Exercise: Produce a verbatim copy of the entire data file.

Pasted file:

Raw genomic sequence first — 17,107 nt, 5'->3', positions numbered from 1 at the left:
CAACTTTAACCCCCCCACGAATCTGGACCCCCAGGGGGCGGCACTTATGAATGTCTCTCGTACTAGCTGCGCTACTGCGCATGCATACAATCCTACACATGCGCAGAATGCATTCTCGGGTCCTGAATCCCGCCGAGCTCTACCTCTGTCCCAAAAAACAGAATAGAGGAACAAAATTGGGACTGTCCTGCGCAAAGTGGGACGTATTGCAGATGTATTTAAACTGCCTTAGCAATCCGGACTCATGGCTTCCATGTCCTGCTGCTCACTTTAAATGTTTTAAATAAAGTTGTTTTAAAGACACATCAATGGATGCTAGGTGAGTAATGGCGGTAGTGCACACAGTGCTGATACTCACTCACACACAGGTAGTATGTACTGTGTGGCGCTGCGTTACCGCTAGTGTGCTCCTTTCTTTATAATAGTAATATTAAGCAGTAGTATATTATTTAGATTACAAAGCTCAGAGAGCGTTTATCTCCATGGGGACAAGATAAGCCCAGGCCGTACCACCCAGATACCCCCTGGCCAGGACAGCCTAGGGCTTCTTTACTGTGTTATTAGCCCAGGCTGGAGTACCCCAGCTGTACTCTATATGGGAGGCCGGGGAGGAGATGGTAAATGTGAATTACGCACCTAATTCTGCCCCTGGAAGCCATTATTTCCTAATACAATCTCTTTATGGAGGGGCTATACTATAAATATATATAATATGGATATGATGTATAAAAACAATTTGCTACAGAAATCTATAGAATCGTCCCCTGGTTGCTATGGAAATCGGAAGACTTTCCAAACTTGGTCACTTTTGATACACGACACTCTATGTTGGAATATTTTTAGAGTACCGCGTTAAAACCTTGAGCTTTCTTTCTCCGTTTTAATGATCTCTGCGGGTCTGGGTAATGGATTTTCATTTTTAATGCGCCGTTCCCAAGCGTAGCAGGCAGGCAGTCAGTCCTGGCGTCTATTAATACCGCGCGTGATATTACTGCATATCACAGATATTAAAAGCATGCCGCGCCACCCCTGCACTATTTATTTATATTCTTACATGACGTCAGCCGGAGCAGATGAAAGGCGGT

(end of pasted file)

Raw genomic sequence first — 17,107 nt, 5'->3', positions numbered from 1 at the left:
CAACTTTAACCCCCCCACGAATCTGGACCCCCAGGGGGCGGCACTTATGAATGTCTCTCGTACTAGCTGCGCTACTGCGCATGCATACAATCCTACACATGCGCAGAATGCATTCTCGGGTCCTGAATCCCGCCGAGCTCTACCTCTGTCCCAAAAAACAGAATAGAGGAACAAAATTGGGACTGTCCTGCGCAAAGTGGGACGTATTGCAGATGTATTTAAACTGCCTTAGCAATCCGGACTCATGGCTTCCATGTCCTGCTGCTCACTTTAAATGTTTTAAATAAAGTTGTTTTAAAGACACATCAATGGATGCTAGGTGAGTAATGGCGGTAGTGCACACAGTGCTGATACTCACTCACACACAGGTAGTATGTACTGTGTGGCGCTGCGTTACCGCTAGTGTGCTCCTTTCTTTATAATAGTAATATTAAGCAGTAGTATATTATTTAGATTACAAAGCTCAGAGAGCGTTTATCTCCATGGGGACAAGATAAGCCCAGGCCGTACCACCCAGATACCCCCTGGCCAGGACAGCCTAGGGCTTCTTTACTGTGTTATTAGCCCAGGCTGGAGTACCCCAGCTGTACTCTATATGGGAGGCCGGGGAGGAGATGGTAAATGTGAATTACGCACCTAATTCTGCCCCTGGAAGCCATTATTTCCTAATACAATCTCTTTATGGAGGGGCTATACTATAAATATATATAATATGGATATGATGTATAAAAACAATTTGCTACAGAAATCTATAGAATCGTCCCCTGGTTGCTATGGAAATCGGAAGACTTTCCAAACTTGGTCACTTTTGATACACGACACTCTATGTTGGAATATTTTTAGAGTACCGCGTTAAAACCTTGAGCTTTCTTTCTCCGTTTTAATGATCTCTGCGGGTCTGGGTAATGGATTTTCATTTTTAATGCGCCGTTCCCAAGCGTAGCAGGCAGGCAGTCAGTCCTGGCGTCTATTAATACCGCGCGTGATATTACTGCATATCACAGATATTAAAAGCATGCCGCGCCACCCCTGCACTATTTATTTATATTCTTACATGACGTCAGCCGGAGCAGATGAAAGGCGGT